C21 Editions: Editing and Publishing in the Digital Age

Lead Research Organisation: University of Sheffield
Department Name: Humanities Research Institute

Abstract

C21 Editions proposes to explore and make a direct contribution to the future of digital scholarly editing and digital publishing. When academics mention "scholarly editions", they are typically referring to expertly curated textual resources or collections, designed to bring some sense of order or meaning to a particular set of materials. Scholarly editing, and the publishing practices that bring such efforts to the public, are hugely important to culture and society, providing the artifacts and insights necessary for understanding ourselves and the past, present, and future of the world around us.

One of the major achievements of the digital humanities is the role its community has played in bringing scholarly editions to digital and web-based platforms, improving their research, pedagogical, and societal value through greater dissemination and access. However, despite all that has been achieved in the three or so decades since DH emerged, the digital scholarly edition is now in danger of becoming obsolete in an increasingly digital world. Most existing digital editions and publishing platforms mimic the structure of books, presenting static content in a page-based structure. Where some interactivity does exist, it is usually in the form of basic hyperlinks to other resources. It is quite possible that very soon, many digital scholarly editions will have been reduced to a curio of the early web.

When we look at the practice of digital scholarly editing, there is a marked lack of machine learning techniques designed to support the curation and analysis of cultural materials. There is also a marked lack of consensus and technical guidance on how best to preserve and share born-digital materials essential to our understanding culture and society in the twenty-first century. For example, it is reasonable to expect that future historians and the general public will want a critically curated edition of the former President Donald Trump's tweets, contextualised using the sea of online political, media and social discourse that his messages either responded to or prompted. However, right now, there is now readily available framework or platform for creating, presenting, and sustaining such an edition.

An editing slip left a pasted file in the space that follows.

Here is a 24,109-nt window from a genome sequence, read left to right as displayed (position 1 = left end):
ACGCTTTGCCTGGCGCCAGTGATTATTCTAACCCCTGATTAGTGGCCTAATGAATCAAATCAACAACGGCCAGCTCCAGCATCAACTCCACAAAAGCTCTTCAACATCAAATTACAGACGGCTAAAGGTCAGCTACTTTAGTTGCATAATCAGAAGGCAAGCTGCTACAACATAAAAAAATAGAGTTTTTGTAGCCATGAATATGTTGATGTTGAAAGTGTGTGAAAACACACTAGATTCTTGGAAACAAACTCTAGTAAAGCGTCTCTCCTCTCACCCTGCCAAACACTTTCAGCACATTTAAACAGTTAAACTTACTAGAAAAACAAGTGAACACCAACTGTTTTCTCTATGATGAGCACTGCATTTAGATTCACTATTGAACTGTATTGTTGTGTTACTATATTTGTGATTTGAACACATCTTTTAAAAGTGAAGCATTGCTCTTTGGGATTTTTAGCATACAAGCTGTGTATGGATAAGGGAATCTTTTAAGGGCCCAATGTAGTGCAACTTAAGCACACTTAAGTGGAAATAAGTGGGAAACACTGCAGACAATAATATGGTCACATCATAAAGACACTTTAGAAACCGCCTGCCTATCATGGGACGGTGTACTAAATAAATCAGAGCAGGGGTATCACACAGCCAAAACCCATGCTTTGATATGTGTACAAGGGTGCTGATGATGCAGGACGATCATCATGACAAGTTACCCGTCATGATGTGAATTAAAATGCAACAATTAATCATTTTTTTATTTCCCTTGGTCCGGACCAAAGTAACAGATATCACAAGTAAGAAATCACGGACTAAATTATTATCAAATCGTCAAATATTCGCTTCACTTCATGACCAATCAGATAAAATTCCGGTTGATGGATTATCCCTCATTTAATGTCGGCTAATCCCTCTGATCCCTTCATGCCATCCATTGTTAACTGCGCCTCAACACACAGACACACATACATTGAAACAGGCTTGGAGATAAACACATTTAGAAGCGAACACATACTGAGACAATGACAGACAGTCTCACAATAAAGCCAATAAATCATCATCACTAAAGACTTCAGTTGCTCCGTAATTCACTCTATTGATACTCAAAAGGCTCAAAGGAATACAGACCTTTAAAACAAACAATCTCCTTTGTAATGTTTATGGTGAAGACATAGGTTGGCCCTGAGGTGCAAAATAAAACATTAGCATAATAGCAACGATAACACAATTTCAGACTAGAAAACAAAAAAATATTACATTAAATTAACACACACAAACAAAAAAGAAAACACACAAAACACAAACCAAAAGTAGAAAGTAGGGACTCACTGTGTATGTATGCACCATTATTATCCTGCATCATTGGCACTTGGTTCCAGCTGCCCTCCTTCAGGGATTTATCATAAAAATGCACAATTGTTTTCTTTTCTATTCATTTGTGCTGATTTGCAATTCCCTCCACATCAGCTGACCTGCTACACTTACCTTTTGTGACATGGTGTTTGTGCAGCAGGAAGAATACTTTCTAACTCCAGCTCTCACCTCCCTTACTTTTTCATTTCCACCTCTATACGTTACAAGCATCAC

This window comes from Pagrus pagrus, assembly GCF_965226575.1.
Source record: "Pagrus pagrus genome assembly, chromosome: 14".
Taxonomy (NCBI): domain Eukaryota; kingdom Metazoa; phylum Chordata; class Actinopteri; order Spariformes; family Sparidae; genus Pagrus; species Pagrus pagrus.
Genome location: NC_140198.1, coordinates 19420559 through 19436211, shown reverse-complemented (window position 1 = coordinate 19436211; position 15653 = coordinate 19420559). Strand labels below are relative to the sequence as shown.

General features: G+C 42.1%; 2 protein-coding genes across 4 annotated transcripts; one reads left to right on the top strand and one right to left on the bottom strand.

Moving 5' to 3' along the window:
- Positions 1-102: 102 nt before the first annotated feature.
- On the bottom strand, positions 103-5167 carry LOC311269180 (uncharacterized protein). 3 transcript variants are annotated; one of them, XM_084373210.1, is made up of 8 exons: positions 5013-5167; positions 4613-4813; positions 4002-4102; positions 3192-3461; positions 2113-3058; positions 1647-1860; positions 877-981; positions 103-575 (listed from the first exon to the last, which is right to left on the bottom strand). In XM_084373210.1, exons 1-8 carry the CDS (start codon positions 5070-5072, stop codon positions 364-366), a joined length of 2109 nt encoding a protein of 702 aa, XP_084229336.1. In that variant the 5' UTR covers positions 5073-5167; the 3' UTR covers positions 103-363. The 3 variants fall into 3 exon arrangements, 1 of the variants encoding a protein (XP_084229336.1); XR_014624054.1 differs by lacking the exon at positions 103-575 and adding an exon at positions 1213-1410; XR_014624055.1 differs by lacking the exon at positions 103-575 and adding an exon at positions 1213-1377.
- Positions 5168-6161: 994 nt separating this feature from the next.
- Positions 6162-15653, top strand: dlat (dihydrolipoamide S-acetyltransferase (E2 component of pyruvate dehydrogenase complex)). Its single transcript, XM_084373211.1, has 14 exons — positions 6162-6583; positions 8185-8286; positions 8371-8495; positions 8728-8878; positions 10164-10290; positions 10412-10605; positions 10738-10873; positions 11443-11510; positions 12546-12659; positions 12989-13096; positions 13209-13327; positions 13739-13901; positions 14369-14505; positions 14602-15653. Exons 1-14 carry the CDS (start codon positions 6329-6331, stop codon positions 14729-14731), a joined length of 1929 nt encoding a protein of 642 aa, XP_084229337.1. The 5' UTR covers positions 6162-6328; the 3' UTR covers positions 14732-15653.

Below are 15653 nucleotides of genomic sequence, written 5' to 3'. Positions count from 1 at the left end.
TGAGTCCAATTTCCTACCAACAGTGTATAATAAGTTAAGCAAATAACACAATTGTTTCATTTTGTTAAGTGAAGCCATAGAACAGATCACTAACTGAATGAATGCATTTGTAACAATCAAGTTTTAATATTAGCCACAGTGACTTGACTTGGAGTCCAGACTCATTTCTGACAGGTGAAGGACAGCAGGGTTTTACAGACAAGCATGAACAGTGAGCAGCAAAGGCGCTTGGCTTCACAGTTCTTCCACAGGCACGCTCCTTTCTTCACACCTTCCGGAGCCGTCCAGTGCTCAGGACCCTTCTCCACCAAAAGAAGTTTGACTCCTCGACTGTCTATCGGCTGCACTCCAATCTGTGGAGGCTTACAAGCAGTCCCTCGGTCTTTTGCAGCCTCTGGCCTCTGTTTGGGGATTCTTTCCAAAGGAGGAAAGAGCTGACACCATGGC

This is precisely was C21 Editions aims to remedy: by engaging with experts and stakeholder groups, the project will establish the methods and principles for developing the scholarly digital editions of the future.
Furthermore, it will demonstrate and support the realisation of such future editions by producing two high impact digital editions based on materials which are currently unpublished. Both editions will be used to help develop and test the project's proposed data standard for encoding born-digital texts and a toolkit for machine-assisted editing. The two editions, data standard and toolkit will be developed in conjunction with public bodies such as the National Library of Ireland and made freely available to other scholars and institutions.

In essence, C21 Editions will operate as a response to Joris van Zundert, who calls on theorists and practitioners to "intensify the methodological discourse" necessary to "implement a form of hypertext that truly represents textual fluidity and text relations in a scholarly viable and computational tractable manner". He warns that, without that dialogue, "we relegate the raison d'etre for the digital scholarly edition to that of a mere medium shift, we limit its expressiveness to that of print text, and we fail to explore the computational potential for digital text representation, analysis and interaction."

Publications

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